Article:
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Climate issues almost always have been thought of by the financial markets as long-term, but that might just not be true anymore. The sudden success of traditional short-term activist strategies to press corporate boardrooms on climate, the success of SPACs and the trillions of dollars flowing into clean energy and infrastructure right now are a sign that the market’s time horizon on climate issues is moving up.
Perhaps it was a consequence of the pandemic that forced some of the biggest changes in our lifetimes to economies around the globe, and the realization that the impacts of runaway climate change could cost twice as much. Or, this chance to rebuild and reshape the global economy after the pandemic is making investors look much more closely at the longer-term impact of the dollars they spend today.
Circular thinking is the ultimate exercise in long-term thinking and efficiency — a way to mine our past to fund our future.
Either way, sustainability has moved to the short-term part of the conversation. But as much as SPAC debuts and record renewables deployment figures have captivated the market this year, we’re just now starting to look more closely at how we build a more sustainable economy.
Take comments from BlackRock CEO Larry Fink in the Financial Times this week, that moving too fast on climate action could actually be a problem.
Accelerating the race to green the economy would raise the prospect of higher inflation and pose a major policy challenge for many countries, Fink said in remarks at the Deutsche Bank global financial services conference. Citing the example of airlines (biofuels are 50 to 60 percent more expensive than current carbon-based sources), Fink said a mandate to go green quickly would result in higher ticket prices. This would ultimately prove too disruptive for the economy and would not fly politically given the likelihood of ‘displaced jobs and deepening regional inequalities.'
While airline ticket prices are just starting to rise off their pandemic lows, the price increases in the commodity markets from steel to copper and lumber are sparking inflation fears, sparking debate over whether this is just a demand surge for post-pandemic manufacturing or a sign of a commodities supercycle.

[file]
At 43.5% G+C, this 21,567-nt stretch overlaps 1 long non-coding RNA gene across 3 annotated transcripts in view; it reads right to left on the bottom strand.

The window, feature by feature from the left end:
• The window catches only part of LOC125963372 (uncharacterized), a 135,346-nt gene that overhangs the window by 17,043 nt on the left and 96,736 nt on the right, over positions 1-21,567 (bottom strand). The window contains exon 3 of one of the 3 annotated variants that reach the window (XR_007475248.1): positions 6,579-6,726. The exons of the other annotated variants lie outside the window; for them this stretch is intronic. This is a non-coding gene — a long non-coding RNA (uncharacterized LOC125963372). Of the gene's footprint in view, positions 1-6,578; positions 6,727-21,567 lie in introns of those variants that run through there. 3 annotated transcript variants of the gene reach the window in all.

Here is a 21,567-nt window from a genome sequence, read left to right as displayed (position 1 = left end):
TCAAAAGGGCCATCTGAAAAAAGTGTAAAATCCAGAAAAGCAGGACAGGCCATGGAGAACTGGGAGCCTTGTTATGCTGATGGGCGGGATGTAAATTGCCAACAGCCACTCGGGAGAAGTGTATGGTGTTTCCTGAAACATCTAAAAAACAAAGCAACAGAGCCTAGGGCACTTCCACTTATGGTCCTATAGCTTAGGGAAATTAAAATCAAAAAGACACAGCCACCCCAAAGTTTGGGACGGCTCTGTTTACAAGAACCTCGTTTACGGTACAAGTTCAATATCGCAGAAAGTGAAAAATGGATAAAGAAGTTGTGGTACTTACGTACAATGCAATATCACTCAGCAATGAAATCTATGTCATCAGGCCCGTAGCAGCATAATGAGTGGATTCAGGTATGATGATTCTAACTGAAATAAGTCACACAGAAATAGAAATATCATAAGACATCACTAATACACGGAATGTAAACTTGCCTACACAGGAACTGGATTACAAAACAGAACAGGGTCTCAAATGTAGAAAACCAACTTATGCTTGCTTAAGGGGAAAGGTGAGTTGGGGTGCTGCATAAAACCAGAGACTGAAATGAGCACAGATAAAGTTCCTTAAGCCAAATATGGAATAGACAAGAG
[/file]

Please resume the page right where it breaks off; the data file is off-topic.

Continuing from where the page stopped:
Renewable energy technologies such as solar, wind and battery storage have benefited from declining costs over the past decade. As the world scaled up those technologies and got better at producing them, the costs to produce the core technologies that enable renewables have come down 70 percent to 80 percent in a relatively short period of time.
It’s unclear what a lasting sharp increase in commodity prices could do to those cost curves, which are critical to wider adoption. Of course, there’s another option. A battle with inflation could inspire us to think about how we use those materials more efficiently.
Use and reuse
To get to net zero, we probably need to find more creative ways to use and reuse materials (and GreenBiz will dig into the topic more at Circularity 21 next week.) But fundamentally, if it can be salvaged, investing in a source of material we’ve already mined, grown or produced can protect its price from swings in commodity prices.
Electric cars need fewer parts than internal combustion engines but the parts they do use require a much more intense complement of minerals. It’s clear our future green energy goals will be dependent on a different group of minerals and materials that don’t benefit from traditional supply chains, from nickel and manganese to lithium, cobalt and graphite.
This could mean that miners have to change what they are doing, although that would likely cost over $1 trillion in new investment. Even though battery metals or rare earths used in wind turbines are probably a better bet than coal mining, most miners have not been readjusting their mining activities yet to tap this new source of value. Battery minerals make up less than 3 percent of the total revenue of the largest 40 mining companies in 2020, according to a PwC report this week.
You already can see the signs that circular thinking is beginning to take hold, but it requires formalizing and growing sectors of the economy. The European transport sector’s push for used cooking oil as a more sustainable fuel source spurred calls recently for more supervision. And the Biden administration’s electric vehicle plan includes promoting a battery recycling program, which we may need to hold off shortages and as the price of nearly every input into an electric car is going up.
Collectively, we have a long way to go to truly reach a world where we waste less. Even though recycling rates have soared in Europe ahead of its single-use plastic ban next month, the latest research shows only 5 percent of the value of plastic stays in the economy as recycled material.
Circular thinking is the ultimate exercise in long-term thinking and efficiency — a way to mine our past to fund our future. It’s also making its way firmly into the near-term.